FUELLING THE FIGHT AGAINST
GLOBAL INNOVATIONS IN RESEARCH & DISCOVERY
HOSTED BY THE MICHAEL G. DEGROOTE INSTITUTE FOR INFECTIOUS DISEASE
RESEARCH AND THE DAVID BRALEY CENTRE FOR ANTIBIOTIC DISCOVERY
14 & 15 NOVEMBER 2019 | McMaster University, Hamilton, Ontario
When Antibiotics Fail: A discussion at the 2019 Gairdner Symposium
2019 GAIRDNER SYMPOSIUM
Each year, the Gairdner Foundation invites universities, organizations and research institutes across Ontario to submit proposals to host a partnered international symposium on the frontiers of biomedicine.
This year, the Michael G. DeGroote Institute for Infectious Disease Research and David Braley Centre for Antibiotic Discovery at McMaster University were honoured to have been selected to host the 2019 Gairdner event on the growing global crisis of antimicrobial resistance (AMR).
Drawing on the Canada Gairdner Awards’ history of recognizing the best in biomedical science, this symposium brought together leading experts from across the world to present on the state of the international AMR challenge and to showcase recent global advances in AMR research and discovery.
DAY 1 (Thursday, November 14th)
DAY 2 (Friday, November 15th)
David Braley Health Sciences Centre
THURSDAY, 14 NOVEMBER
Day 1 of our two-day Gairdner Symposium provided our audience with a comprehensive overview of the past, current and future state of the global AMR crisis. First, an international panel of AMR experts discussed the critical findings of a new report on AMR released by the Council of Canadian Academies and the broader global context. The panel discussion followed with a series of educational lectures on AMR, and gave our audience the opportunity to engage with our speakers to learn more about the AMR crisis.
FRIDAY, 15 NOVEMBER
L.R. Wilson Hall, Main Campus
Day 2 of the Gairdner Symposium was highly solution-focused, with presentations delivered by health and science experts representing many sectors of AMR innovation. Our speakers discussed the current status and future potential of modern-day AMR strategies and solutions, specifically as they pertain to the areas of drug discovery, surveillance, and antimicrobial stewardship. Students were given the opportunity to present the research of their labs at McMaster University, shedding light on the potential of new and emerging innovations and ideas in the field.
AMR BY THE NUMBERS
Annual deaths worldwide
Associated medical costs in Canada
Additional associated deaths worldwide
Associated medical costs worldwide
*O’Neill, J. (2016) Tackling Drug-Resistance Infections Globally: Final Report and Recommendations, Wellcome Trust & HM Government.
WHAT IS ANTIMICROBIAL RESISTANCE?
Ever since the discovery of penicillin in 1929 and its use as a drug in the early 1940s, antibiotics have saved hundreds of millions of lives. These ‘miracle drugs’ not only cure life-threatening diseases such as pneumonia and sepsis but enable physicians to perform high-risk medical procedures like hip and knee replacements and cancer chemotherapy. Without antibiotics, health practitioners would be unable to appropriately care for our most vulnerable populations such as the elderly, immune-compromised, and infants born preterm. However, the rapid emergence of drug-resistant pathogens threatens to reverse the progress that modern medicine has made.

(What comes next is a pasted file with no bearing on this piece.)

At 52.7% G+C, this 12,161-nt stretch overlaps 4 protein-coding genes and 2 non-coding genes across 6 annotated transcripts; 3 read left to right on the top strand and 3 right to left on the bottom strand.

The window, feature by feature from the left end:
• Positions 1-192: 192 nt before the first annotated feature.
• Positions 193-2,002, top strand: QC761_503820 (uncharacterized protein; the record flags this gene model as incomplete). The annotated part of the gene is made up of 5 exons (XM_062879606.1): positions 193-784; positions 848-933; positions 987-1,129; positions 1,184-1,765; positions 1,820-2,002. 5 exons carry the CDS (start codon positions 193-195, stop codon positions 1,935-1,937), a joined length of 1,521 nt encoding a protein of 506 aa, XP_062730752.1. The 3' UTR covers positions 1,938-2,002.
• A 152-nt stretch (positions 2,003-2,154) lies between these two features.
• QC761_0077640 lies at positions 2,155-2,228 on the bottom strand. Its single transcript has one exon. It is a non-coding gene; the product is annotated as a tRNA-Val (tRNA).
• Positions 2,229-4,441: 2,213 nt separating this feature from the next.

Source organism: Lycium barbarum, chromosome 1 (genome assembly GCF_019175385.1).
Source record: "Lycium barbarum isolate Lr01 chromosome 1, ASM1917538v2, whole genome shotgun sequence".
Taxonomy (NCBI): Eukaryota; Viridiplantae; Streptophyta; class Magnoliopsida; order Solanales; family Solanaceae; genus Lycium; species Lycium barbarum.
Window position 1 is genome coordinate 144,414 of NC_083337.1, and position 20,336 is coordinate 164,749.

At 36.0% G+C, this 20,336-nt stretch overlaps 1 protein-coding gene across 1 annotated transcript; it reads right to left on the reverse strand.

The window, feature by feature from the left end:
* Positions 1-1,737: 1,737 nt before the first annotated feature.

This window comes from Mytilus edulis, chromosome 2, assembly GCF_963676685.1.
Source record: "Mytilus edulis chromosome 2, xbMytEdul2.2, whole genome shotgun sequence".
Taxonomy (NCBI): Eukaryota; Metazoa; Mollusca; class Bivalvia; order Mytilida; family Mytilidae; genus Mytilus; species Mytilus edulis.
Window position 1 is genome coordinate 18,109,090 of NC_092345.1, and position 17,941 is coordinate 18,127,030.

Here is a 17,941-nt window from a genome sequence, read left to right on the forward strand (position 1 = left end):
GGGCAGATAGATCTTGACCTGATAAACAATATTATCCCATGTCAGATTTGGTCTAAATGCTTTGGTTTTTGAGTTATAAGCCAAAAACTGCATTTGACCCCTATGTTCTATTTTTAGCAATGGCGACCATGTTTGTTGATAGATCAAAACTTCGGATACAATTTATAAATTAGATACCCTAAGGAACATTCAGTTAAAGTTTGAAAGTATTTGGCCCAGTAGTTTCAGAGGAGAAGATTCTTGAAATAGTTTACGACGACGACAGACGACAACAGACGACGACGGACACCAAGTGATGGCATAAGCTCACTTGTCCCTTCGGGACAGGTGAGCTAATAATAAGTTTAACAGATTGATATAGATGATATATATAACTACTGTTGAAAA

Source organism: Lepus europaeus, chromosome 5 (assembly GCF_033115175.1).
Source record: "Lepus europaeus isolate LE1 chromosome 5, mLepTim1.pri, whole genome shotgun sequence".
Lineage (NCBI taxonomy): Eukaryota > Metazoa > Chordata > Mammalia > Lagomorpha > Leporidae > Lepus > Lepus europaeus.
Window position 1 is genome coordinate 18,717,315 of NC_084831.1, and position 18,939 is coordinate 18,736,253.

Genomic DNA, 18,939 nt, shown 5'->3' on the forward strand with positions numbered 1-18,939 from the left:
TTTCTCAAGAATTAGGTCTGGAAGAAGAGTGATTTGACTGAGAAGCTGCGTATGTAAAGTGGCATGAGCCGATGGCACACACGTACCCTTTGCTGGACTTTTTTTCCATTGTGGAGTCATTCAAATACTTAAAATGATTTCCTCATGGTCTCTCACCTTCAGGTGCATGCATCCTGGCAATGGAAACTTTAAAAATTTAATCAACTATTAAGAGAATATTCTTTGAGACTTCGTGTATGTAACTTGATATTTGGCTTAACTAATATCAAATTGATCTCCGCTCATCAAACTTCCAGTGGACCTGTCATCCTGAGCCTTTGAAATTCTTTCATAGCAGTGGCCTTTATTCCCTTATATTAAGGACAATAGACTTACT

Antimicrobial resistance (AMR) is a rapidly growing problem of global severity. In 2016, top U.K. government advisor Lord Jim O’Neill estimated that more than 700,000 people die each year from infections related to drug resistance and that this number will exponentially rise to include an additional 50 million deaths by the year 2050 if no new solutions are found*. In addition to the devastating health consequences of AMR, associated medical costs are predicted to rise to a staggering USD 100 trillion in as little as 30 years*.
Solutions to the AMR problem include the discovery of novel therapeutics (such as new antibiotics, antibiotic adjuvants, vaccines, and drugs that block resistance) the development of improved diagnostic strategies for the rapid identification of superbugs, and the more careful management of our existing drugs. Global innovators are addressing all of these strategies in an effort to combat the AMR crisis; however, its successful mitigation requires a disciplined, strategic, and interdisciplinary approach that emphasizes understanding, innovation, and collaboration throughout all levels of our global community.
The Michael G. DeGroote Institute for Infectious Disease Research was established in 2007 through an unprecedented gift from Hamilton philanthropist Michael G. DeGroote. Over the last decade, the IIDR has attracted a unique group of experienced investigators who are engaged in life-altering work in the fields of virology, immunology, bacterial pathogenesis and population biology and epidemiology, among others.
Public Health agencies across the globe agree that antimicrobial resistance is one of the most significant global threats to public health in the 21st Century. In 2019, the David Braley Centre for Antibiotic Discovery was established with the vision of successfully addressing this crisis. DBCAD members are committed to discovering and developing new resources, treatments, diagnostics, and clinical strategies through innovation in antimicrobial resistance research and antibiotic discovery.
Home to some of the best minds and research facilities in the country, McMaster University has a well-deserved reputation as a crucible of discovery and innovation. McMaster’s core research community is comprised of individuals from around the globe: some 1,300 full-time faculty (including clinicians from the Faculty of Health Sciences), approximately 4,000 graduate students, almost 300 post-doctoral fellows and hundreds of skilled technicians and research associates.